Still, the search for victims has been complicated by Elsa’s approach, with rescue crews forced to temporarily pause their efforts on Monday and Tuesday because of lightning.
Mayor Daniella Levine Cava of Miami-Dade County told reporters that officials expected “occasional gusts” and rainfall throughout Tuesday, and would be monitoring the situation.
Concern over the storm’s potential impact helped drive officials to demolish the half of Champlain Towers South that had remained standing on Sunday night. The search effort had been halted for much of the weekend amid growing worries about the building’s stability as the storm approached, but it resumed on Monday, with eight more bodies recovered from the rubble by Tuesday morning.
Downpours and winds of up to 29 miles per hour could be felt in the Miami area on Tuesday, the Weather Service said. Gusts in the Florida Keys could be significantly stronger.
The storm, which strengthened early Tuesday and could reach near hurricane strength, is expected to travel up Florida’s Gulf Coast and make landfall, likely somewhere north of Tampa, on Wednesday morning.
Elsa, which crossed Cuba on Monday, has been blamed for the deaths of at least three people in the Caribbean.
The partial collapse on June 24 of Champlain Towers South in Surfside, Fla., has plunged older beachside condos and high-rise buildings like it into a swirl of uncertainty. Local government officials and condo associations are rushing inspections, some of them long overdue. Insurance companies are demanding proof that aging buildings have been evaluated or are threatening to cut off coverage.
And real estate agents across the region are bracing for how the disaster might ripple through an otherwise scorching housing market.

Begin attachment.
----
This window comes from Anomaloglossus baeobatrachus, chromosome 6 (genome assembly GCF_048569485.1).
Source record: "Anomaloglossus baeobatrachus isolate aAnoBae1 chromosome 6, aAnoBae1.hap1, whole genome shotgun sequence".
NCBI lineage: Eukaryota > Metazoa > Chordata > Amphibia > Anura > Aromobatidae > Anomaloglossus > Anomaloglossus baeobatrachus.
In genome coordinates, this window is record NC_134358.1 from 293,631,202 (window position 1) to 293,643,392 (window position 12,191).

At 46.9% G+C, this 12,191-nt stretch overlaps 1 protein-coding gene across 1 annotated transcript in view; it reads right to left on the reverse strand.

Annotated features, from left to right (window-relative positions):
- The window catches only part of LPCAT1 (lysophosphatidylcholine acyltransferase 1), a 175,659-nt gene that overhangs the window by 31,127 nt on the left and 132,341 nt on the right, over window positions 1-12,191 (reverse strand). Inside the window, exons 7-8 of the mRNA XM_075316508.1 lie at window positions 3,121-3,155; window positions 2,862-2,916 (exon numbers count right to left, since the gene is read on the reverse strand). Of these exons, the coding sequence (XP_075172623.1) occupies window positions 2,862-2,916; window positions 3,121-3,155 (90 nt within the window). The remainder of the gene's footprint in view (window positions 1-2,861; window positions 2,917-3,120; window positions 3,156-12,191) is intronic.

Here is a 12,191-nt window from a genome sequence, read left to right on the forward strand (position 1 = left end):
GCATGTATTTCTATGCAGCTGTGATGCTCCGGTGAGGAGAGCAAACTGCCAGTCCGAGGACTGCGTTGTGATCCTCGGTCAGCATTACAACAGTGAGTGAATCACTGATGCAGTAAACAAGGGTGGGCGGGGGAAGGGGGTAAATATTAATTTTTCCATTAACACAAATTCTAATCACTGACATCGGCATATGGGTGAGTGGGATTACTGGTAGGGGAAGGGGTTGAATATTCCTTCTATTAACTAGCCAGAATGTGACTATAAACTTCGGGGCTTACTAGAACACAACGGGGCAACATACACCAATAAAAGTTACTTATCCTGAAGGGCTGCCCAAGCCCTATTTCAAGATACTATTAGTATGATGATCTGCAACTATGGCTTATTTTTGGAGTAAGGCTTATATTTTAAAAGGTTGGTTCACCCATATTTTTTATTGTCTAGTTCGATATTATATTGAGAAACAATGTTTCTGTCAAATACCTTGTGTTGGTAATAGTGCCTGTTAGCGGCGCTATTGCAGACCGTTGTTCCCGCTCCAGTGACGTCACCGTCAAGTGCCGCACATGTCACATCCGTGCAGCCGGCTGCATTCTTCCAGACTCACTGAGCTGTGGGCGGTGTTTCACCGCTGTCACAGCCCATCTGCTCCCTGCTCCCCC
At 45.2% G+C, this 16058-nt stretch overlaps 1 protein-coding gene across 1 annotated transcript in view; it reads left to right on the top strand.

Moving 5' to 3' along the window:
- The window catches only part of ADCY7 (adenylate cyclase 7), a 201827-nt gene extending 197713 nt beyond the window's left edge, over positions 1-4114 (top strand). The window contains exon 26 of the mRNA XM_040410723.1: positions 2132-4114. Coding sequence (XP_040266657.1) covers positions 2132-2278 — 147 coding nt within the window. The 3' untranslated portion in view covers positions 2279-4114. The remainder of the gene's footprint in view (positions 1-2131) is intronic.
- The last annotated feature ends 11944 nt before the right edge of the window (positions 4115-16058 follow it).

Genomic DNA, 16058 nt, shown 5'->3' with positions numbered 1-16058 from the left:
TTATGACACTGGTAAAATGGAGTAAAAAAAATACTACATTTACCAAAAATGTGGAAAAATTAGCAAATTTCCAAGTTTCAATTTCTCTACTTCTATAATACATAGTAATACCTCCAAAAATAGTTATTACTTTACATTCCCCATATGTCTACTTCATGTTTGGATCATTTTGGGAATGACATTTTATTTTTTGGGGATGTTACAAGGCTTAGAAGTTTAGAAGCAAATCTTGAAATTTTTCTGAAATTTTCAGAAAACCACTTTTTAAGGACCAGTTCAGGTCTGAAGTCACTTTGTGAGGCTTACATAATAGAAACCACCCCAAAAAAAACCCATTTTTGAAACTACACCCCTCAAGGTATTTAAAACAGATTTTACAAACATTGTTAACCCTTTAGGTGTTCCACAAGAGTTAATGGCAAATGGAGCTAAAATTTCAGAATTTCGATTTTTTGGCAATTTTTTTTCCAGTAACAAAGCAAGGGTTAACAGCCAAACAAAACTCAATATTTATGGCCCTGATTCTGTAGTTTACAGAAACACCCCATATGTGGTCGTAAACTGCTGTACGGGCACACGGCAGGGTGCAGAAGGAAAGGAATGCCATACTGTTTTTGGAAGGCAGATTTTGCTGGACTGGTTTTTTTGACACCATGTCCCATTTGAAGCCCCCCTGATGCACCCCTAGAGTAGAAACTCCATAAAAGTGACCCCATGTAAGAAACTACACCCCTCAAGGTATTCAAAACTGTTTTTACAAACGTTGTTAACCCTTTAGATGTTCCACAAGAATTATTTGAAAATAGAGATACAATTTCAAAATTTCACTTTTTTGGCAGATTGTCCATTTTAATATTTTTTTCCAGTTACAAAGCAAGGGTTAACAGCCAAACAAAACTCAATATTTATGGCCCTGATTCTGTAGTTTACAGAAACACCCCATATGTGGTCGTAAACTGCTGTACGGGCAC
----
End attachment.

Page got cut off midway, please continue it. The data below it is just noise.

“No one ever asked about a 40-year recertification before,” Ines Hegedus-Garcia, a real estate agent with Avanti Way Realty in South Florida, said of the process of assessing the structural condition of buildings constructed decades ago. “Nobody ever did that, but buyers are now asking for that.”
Cordelia Anderson, a Miami real estate agent, said five clients who had been looking at units in older condo buildings asked for hefty discounts after the collapse, or abandoned the coast altogether and instead wanted to search farther inland.
Stacie Dawn Fang, 54, was the first victim identified in the condo collapse. She was the mother of Jonah Handler, a 15-year-old boy who was pulled alive from the rubble in a dramatic rescue as he begged rescuers, “Please don’t leave me.”
Antonio Lozano, 83, and Gladys Lozano, 79, were confirmed dead by Mr. Lozano’s nephew, Phil Ferro, the chief meteorologist on WSVN Channel 7 in Miami. Mr. Ferro wrote on Instagram: “They were such beautiful people. May they rest in peace.”
Luis Andres Bermudez, 26, lived with his mother, Ana Ortiz, 46, and stepfather, Frank Kleiman, 55. Mr. Bermudez’s father confirmed his son’s death on social media, writing in Spanish: “My Luiyo. You gave me everything … I will miss you all of my life. We’ll see each other soon. I will never leave you alone.”
Manuel LaFont, 54, was a businessman who worked with Latin American companies. His former wife, Adriana LaFont, described him as “the best dad.” Mr. LaFont’s son, 10, and daughter, 13, were with Ms. LaFont when the building collapsed.